Synonyms for yanpei or Related words with yanpei

guizhen              dezhi              yijun              chengwu              shixiang              haiguang              gongquan              zunxian              guowei              jingyu              yiqing              wenguang              jianan              zongyuan              tingjian              qiushuang              jizhong              jinguang              xiaoxuan              yasheng              baitao              juezai              shuyi              zhihui              chaosheng              weixing              jiafu              jingfeng              guiyou              zhensheng              weizhi              daoming              dongyanjing              wenyong              xianbin              xianying              xianzhen              xueqi              jiaxuan              xianfan              weiying              jingsheng              guangmei              wenhai              shuqin              zilong              guangyi              guoping              yingxia              haisu             



Examples of "yanpei"
Huang Yanpei is a Chinese historical television series based on the life of Huang Yanpei, a prominent educator, industrialist and politician who was also one of the founders of the China Democratic League. Directed by Hong Baosheng and Zhao Lei, the series starred Zhang Tielin as the eponymous character. The series was first broadcast on CCTV-8 in China on 27 May 2010.
Huang Yanpei (; 1 October 1878 – 21 December 1965) was a Chinese educator, industrialist, politician, and a founding pioneer of the China Democratic League.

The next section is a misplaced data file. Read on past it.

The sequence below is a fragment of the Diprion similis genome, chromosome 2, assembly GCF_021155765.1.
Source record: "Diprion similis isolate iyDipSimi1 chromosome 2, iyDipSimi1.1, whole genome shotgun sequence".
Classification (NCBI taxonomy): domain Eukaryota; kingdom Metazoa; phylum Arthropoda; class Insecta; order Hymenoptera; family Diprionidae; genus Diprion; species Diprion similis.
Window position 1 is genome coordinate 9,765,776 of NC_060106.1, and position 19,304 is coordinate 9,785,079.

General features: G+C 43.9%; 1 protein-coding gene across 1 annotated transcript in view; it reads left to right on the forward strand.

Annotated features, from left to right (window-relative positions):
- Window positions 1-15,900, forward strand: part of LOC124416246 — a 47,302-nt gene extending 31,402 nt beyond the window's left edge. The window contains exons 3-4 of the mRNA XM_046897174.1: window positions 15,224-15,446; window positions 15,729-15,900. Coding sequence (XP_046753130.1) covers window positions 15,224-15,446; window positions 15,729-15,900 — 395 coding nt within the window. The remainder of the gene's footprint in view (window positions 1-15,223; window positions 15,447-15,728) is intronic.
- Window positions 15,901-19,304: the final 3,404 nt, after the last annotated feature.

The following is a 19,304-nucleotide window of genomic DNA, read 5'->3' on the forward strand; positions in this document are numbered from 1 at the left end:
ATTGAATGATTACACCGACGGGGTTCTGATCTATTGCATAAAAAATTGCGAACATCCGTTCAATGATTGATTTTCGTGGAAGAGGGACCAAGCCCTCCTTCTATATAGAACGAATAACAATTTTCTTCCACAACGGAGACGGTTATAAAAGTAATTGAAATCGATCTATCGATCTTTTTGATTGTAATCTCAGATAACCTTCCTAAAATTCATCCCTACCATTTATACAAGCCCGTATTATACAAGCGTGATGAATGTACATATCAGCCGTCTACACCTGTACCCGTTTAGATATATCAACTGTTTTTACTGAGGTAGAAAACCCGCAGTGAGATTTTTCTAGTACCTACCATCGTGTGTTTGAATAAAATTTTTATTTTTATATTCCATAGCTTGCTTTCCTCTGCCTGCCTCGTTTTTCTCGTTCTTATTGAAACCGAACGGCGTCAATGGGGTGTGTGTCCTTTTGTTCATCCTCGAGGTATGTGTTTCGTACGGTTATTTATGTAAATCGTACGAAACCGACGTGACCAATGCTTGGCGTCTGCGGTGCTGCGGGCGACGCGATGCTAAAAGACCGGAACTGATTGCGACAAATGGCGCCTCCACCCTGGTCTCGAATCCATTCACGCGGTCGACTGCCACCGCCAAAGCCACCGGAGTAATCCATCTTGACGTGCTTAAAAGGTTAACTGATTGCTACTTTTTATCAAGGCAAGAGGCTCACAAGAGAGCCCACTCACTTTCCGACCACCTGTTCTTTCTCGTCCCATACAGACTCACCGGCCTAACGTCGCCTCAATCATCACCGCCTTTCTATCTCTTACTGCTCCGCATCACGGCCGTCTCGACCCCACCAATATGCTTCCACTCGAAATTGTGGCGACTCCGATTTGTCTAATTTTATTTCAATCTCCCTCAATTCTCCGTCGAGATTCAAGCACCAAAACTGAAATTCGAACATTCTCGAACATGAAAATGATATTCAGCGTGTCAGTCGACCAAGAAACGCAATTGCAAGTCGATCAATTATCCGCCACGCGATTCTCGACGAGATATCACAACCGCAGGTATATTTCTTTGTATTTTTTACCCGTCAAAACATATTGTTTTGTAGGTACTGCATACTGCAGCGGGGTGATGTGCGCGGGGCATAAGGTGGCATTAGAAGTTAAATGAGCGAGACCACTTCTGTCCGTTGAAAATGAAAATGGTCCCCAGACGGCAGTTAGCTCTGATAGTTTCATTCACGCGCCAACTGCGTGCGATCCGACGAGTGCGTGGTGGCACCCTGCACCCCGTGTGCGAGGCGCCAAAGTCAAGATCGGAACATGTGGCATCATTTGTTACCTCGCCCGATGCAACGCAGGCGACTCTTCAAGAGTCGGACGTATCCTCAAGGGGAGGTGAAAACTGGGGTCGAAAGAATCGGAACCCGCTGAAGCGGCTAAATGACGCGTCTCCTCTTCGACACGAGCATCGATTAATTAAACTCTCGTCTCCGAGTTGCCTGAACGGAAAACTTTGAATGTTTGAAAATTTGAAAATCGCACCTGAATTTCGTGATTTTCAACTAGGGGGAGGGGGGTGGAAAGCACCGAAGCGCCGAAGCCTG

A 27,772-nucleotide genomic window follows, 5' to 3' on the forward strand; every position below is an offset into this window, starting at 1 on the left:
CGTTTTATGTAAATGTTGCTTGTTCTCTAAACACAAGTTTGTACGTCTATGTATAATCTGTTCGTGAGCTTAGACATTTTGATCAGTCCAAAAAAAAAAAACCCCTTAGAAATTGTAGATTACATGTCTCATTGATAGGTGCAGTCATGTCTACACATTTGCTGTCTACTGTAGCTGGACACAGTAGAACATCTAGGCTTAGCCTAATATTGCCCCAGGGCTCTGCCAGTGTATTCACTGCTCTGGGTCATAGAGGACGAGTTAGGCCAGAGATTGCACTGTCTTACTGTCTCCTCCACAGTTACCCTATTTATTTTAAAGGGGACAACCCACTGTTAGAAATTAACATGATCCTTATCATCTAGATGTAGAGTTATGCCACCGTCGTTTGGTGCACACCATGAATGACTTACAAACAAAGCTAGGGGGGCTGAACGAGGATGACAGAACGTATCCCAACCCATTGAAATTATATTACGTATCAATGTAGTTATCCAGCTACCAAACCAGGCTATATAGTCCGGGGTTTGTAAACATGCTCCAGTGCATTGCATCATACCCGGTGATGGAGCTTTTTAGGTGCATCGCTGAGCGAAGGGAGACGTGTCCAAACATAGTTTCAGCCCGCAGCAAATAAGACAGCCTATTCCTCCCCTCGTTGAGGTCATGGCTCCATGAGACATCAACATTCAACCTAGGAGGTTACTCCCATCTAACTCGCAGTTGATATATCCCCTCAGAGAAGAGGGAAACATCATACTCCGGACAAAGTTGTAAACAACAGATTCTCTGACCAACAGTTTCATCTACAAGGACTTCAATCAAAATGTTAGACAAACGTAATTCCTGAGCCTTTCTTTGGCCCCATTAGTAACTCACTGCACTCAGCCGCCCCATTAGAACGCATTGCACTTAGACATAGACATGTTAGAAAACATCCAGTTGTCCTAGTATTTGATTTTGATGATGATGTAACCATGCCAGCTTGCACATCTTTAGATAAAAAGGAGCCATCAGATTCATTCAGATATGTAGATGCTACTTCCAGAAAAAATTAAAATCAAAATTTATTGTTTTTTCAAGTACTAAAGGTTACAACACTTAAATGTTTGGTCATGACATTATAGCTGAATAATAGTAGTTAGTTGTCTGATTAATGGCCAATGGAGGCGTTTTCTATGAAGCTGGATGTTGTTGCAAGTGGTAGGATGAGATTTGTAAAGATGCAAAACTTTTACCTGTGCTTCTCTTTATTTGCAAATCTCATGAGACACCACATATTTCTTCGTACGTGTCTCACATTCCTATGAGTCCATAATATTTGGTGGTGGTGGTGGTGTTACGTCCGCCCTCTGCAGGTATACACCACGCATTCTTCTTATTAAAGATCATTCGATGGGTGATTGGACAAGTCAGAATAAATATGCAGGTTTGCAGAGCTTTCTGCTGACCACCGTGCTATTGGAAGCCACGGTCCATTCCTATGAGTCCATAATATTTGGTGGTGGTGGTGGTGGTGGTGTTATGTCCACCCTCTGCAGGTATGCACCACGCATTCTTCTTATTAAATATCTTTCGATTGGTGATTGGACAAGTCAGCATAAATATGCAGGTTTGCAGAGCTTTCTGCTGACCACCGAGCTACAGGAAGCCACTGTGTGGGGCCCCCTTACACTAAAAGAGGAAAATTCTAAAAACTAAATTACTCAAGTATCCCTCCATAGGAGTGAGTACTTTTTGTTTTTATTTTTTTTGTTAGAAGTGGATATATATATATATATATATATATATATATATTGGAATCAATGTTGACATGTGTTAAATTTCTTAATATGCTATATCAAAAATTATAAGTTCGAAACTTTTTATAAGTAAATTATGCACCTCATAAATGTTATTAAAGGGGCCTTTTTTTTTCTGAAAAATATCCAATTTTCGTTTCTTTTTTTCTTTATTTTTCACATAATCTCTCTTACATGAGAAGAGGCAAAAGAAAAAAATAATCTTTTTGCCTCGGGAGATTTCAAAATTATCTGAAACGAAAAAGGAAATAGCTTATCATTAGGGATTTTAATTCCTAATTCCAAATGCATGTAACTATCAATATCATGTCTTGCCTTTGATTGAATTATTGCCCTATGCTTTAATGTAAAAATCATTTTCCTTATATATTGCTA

In 1903, local educationist Huang Yanpei(黄炎培) changed Guanlan Shuyuan's educational mode relatively more modern. Huang renamed it "Chuansha Xiaoxuetang", literally Chuansha Primary Academy.
In 2010, China's CCTV-8 released a 25-episodes television series based on Huang Yanpei's life. It was titled "Huang Yanpei" and starred Zhang Tielin as the eponymous character.
During the Second Sino-Japanese War (1937 – 1945), Zhang was released. Zhang served as the chief of Anhui Treasury Department. After 1945, Zhang and Huang Yanpei found the China Democratic National Construction Association.
Around March 2009, when "Huang Yanpei" was still in production, it elicited strong criticism from Huang Fangyi (黄方毅), one of Huang Yanpei's sons. Huang Fangyi wrote on an online blog that his family members were extremely displeased with the historical inaccuracies and errors in the television series, and that they strongly objected to Zhang Tielin portraying his father on screen. Huang Fangyi further described in the following points:
Students from SJTU have won top prizes in various competitions, including ACM International Collegiate Programming Contest, International Mathematical Contest in Modeling and Electronics Design Contests. Famous alumni of SJTU or its predecessors include Jiang Zemin, Lu Dingyi, Ding Guangen, Wang Daohan, Qian Xuesen, Wu Wenjun, Zou Taofen, Mao Yisheng, Cai Er, Huang Yanpei, Shao Lizi, Wang An, and many more. More than 200 of the academicians of the Chinese Academy of Sciences and Chinese Academy of Engineering are alumni of Jiao Tong University.
Hu Dunfu was born in 1886 into a prominent family of scholar-officials in Wuxi, Jiangsu Province, a descendant of the Song dynasty scholar and educator Hu Yuan (; 993–1059). When he was 11, he was accepted by the elementary school of Nanyang Public School (now Shanghai Jiao Tong University), and later attended its secondary school. When his teacher Ma Xiangbo left Nanyang to establish Aurora University and later Fudan University, Hu, together with Huang Yanpei and others, followed Ma and became the first students at Aurora and then Fudan.